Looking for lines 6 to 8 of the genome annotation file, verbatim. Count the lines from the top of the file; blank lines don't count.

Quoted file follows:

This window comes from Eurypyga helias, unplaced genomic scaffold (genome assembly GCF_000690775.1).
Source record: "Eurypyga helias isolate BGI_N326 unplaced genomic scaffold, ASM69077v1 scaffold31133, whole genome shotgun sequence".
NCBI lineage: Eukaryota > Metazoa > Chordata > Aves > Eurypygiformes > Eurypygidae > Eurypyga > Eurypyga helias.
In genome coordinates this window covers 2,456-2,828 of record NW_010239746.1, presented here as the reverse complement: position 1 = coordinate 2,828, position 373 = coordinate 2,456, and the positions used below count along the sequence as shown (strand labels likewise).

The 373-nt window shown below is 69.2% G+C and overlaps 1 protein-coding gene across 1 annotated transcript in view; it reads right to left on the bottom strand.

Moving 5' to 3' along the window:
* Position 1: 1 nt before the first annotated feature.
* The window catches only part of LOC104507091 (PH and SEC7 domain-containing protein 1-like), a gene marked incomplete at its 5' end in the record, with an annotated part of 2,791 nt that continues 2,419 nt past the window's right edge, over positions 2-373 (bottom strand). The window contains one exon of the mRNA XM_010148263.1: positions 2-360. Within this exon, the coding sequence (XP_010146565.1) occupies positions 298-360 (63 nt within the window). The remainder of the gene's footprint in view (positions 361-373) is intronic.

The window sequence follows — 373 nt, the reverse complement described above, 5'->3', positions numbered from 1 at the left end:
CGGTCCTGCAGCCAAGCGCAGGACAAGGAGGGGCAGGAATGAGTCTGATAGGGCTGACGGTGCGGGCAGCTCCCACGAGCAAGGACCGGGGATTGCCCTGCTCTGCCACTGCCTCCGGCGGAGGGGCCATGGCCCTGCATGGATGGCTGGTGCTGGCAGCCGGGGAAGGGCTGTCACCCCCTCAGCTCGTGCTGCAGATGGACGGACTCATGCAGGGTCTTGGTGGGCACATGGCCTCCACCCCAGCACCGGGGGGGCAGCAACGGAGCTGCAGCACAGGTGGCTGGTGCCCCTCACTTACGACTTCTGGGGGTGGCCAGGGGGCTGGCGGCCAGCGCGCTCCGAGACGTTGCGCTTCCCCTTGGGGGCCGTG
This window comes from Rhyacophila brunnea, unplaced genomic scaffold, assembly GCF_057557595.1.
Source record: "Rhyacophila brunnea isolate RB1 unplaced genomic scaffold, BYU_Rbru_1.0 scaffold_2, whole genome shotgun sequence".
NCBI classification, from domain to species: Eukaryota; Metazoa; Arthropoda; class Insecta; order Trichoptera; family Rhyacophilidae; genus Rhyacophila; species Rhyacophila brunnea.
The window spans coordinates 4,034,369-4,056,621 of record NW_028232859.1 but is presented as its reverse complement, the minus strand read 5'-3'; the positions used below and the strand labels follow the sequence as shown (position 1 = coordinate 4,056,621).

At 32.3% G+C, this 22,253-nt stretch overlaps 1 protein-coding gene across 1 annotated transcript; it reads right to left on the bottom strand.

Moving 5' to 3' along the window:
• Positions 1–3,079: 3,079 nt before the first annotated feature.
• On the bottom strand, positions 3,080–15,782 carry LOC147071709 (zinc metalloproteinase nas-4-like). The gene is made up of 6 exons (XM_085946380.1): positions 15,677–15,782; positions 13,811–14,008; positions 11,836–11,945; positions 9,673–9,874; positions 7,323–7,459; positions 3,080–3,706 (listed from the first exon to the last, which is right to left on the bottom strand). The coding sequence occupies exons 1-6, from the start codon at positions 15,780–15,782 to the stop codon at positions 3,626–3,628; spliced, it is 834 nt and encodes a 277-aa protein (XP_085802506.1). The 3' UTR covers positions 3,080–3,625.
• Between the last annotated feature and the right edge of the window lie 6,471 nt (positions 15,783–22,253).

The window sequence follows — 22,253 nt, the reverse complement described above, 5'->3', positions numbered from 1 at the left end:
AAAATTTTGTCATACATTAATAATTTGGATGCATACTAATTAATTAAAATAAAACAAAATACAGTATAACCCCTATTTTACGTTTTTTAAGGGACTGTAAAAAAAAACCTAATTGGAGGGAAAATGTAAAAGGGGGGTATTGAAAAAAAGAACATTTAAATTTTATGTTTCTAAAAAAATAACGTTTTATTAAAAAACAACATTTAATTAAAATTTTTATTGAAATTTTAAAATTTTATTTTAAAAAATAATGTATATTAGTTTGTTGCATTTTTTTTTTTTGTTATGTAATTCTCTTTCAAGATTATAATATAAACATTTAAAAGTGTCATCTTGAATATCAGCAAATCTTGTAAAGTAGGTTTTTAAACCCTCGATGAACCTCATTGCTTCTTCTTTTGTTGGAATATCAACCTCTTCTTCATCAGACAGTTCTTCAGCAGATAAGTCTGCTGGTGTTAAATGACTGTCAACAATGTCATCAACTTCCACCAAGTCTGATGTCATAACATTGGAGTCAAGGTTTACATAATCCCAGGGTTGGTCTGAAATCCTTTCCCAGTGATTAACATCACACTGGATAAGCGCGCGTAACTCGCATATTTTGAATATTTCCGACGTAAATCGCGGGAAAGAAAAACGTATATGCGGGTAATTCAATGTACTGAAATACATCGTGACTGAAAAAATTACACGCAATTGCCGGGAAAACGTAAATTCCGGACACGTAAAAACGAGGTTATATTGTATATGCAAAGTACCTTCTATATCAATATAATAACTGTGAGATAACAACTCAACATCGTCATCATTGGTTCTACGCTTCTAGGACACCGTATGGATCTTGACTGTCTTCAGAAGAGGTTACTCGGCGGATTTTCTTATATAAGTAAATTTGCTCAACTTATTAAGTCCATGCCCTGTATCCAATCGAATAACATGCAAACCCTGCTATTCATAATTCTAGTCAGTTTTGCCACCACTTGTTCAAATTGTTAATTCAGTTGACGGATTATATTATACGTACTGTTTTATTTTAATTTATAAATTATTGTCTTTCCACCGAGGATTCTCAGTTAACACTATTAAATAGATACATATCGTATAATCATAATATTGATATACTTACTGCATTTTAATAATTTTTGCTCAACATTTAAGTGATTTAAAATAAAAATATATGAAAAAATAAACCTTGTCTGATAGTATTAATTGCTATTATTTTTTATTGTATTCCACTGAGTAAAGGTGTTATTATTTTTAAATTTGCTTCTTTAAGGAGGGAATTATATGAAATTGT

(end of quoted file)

Moving 5' to 3' along the window:
* Position 1: 1 nt before the first annotated feature.
* The window catches only part of LOC104507091 (PH and SEC7 domain-containing protein 1-like), a gene marked incomplete at its 5' end in the record, with an annotated part of 2,791 nt that continues 2,419 nt past the window's right edge, over positions 2-373 (bottom strand). The window contains one exon of the mRNA XM_010148263.1: positions 2-360. Within this exon, the coding sequence (XP_010146565.1) occupies positions 298-360 (63 nt within the window). The remainder of the gene's footprint in view (positions 361-373) is intronic.